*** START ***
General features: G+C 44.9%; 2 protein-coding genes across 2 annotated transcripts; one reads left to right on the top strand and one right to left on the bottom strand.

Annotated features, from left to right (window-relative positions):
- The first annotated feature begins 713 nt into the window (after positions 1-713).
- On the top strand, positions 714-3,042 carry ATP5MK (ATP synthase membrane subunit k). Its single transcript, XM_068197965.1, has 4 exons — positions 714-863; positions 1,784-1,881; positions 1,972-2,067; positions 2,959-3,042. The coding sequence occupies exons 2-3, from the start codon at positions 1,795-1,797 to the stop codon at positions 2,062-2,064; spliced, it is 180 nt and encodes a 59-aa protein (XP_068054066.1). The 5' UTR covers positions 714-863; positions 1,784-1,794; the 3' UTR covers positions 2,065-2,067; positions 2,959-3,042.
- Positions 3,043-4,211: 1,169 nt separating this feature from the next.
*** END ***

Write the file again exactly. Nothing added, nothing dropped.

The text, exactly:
General features: G+C 44.9%; 2 protein-coding genes across 2 annotated transcripts; one reads left to right on the top strand and one right to left on the bottom strand.

Annotated features, from left to right (window-relative positions):
- The first annotated feature begins 713 nt into the window (after positions 1-713).
- On the top strand, positions 714-3,042 carry ATP5MK (ATP synthase membrane subunit k). Its single transcript, XM_068197965.1, has 4 exons — positions 714-863; positions 1,784-1,881; positions 1,972-2,067; positions 2,959-3,042. The coding sequence occupies exons 2-3, from the start codon at positions 1,795-1,797 to the stop codon at positions 2,062-2,064; spliced, it is 180 nt and encodes a 59-aa protein (XP_068054066.1). The 5' UTR covers positions 714-863; positions 1,784-1,794; the 3' UTR covers positions 2,065-2,067; positions 2,959-3,042.
- Positions 3,043-4,211: 1,169 nt separating this feature from the next.